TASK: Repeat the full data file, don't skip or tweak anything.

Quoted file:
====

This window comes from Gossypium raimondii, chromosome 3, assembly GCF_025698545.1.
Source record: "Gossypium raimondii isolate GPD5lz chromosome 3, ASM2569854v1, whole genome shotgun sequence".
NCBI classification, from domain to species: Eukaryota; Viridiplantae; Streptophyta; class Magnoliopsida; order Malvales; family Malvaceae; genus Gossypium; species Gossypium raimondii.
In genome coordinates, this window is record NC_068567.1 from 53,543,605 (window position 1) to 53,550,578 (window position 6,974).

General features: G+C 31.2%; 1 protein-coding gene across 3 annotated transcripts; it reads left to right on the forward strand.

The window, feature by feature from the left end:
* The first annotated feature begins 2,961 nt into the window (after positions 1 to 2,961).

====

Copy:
This window comes from Gossypium raimondii, chromosome 3, assembly GCF_025698545.1.
Source record: "Gossypium raimondii isolate GPD5lz chromosome 3, ASM2569854v1, whole genome shotgun sequence".
NCBI classification, from domain to species: Eukaryota; Viridiplantae; Streptophyta; class Magnoliopsida; order Malvales; family Malvaceae; genus Gossypium; species Gossypium raimondii.
In genome coordinates, this window is record NC_068567.1 from 53,543,605 (window position 1) to 53,550,578 (window position 6,974).

General features: G+C 31.2%; 1 protein-coding gene across 3 annotated transcripts; it reads left to right on the forward strand.

The window, feature by feature from the left end:
* The first annotated feature begins 2,961 nt into the window (after positions 1 to 2,961).